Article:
The Center for Africana Engagement was established by African and African Americans to give the community a better understanding of the “Black experience” in America. The center also wants to engage with the community and other groups on campus to grow together as a university. The center is located in the Beckham Hall basement. In the future, they hope to add computers and a bigger TV monitor.

Ogechi Anyanwu, director of African and African American studies, believes that the Center for Africana Engagement is important to Eastern Kentucky University because it enhances diversity and promotes a better understanding of what the Black experience is. The center can be used as a resource for anyone working on assignments that involve African & African American studies.

The center also has other benefits for students. The center has hired five students and mentors for this fall and plans to do the same next fall. Students can earn three credit hours towards a co-op by assisting students with writing papers on Black history and finding the correct information that they need.

Anyanwu wants to see the Center for Africana Engagement partner with other groups on campus. 

“If you want to walk fast, walk alone, if you want to walk far, walk together,” Anyanwu said. 

They also would like to invite speakers in to engage with students in the future.

The Center for Africana Engagement is important to Anyanwu because he is a professor of history and African studies. Anyanwu is passionate about changing the stereotypes about African and African Americans. He wants to create conversation and help people get a better understanding of African and African Americans to hopefully change those stereotypes.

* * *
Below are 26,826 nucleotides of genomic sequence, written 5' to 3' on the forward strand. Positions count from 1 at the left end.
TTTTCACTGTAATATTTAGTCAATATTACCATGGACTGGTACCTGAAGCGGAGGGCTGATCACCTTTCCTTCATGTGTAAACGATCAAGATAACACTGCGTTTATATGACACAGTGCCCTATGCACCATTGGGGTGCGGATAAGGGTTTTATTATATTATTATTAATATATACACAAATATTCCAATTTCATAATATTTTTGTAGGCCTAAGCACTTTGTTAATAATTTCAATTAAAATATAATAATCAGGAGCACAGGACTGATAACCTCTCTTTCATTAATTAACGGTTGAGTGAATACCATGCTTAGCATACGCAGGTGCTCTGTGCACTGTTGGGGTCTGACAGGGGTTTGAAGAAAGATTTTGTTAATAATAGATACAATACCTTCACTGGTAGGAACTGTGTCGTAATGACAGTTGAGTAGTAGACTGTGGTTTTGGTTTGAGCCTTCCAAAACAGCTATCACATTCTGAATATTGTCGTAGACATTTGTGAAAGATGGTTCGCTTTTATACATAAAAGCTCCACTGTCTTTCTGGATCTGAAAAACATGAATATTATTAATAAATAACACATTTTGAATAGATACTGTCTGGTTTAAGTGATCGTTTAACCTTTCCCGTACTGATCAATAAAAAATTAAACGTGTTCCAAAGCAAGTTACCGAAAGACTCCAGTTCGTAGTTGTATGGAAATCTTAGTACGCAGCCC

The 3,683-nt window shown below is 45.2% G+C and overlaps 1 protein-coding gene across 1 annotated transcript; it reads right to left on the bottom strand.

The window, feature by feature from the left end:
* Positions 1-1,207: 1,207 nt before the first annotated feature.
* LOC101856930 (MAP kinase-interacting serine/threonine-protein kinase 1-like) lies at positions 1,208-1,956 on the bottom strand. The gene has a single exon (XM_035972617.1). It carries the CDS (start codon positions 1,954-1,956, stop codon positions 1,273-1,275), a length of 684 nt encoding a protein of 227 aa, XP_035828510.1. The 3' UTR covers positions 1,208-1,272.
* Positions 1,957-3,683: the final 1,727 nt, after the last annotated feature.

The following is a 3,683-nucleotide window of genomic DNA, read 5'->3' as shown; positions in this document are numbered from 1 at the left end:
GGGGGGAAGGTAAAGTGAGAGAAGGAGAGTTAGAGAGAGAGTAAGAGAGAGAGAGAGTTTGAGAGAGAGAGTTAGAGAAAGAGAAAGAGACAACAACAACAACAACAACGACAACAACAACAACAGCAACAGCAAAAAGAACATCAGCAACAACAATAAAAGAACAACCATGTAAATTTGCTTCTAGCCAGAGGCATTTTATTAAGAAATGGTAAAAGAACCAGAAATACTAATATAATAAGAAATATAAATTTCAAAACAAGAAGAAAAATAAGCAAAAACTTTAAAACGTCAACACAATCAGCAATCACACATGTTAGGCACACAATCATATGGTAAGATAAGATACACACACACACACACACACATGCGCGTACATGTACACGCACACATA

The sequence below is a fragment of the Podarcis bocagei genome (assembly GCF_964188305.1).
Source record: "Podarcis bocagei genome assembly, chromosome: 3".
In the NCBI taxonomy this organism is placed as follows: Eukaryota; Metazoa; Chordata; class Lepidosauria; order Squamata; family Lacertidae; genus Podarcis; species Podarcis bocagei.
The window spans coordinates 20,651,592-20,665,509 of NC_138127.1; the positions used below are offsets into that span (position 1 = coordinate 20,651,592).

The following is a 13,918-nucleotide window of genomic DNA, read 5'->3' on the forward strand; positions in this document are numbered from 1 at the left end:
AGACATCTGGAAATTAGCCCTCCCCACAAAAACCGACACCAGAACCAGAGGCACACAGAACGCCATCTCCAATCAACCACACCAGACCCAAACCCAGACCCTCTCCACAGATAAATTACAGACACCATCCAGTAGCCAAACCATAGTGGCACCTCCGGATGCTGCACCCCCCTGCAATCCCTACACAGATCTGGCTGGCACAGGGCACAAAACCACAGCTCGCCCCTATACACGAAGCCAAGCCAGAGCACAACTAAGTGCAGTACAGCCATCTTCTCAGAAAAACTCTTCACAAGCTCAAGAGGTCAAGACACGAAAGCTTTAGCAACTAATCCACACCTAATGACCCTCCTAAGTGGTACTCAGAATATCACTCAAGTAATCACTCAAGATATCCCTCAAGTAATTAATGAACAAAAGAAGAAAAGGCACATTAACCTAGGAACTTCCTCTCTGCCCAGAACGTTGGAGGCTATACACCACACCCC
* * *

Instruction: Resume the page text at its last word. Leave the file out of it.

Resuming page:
Iddah Otieno, professor of African and African American studies, thinks the Center for Africana Engagement is important to EKU because it will help educate the students and the community on Black history and what the Black experience is in America. She believes the things that they can teach students will help mold the future generation of leaders.

Otieno would also like to see the center involved with other groups. One of the groups they are eager to walk with is the Latino Outreach Program, which served as a model for the center.

The center is important to Otieno because as a proud Kenyan she loves to talk about Africa. She also believes that it is important not to focus on the bad things that have happened in Africa or that are currently going, but to talk about the good things that happen in Africa as well. 

To find out more about African and African American studies at EKU visit afastudies.eku.edu.

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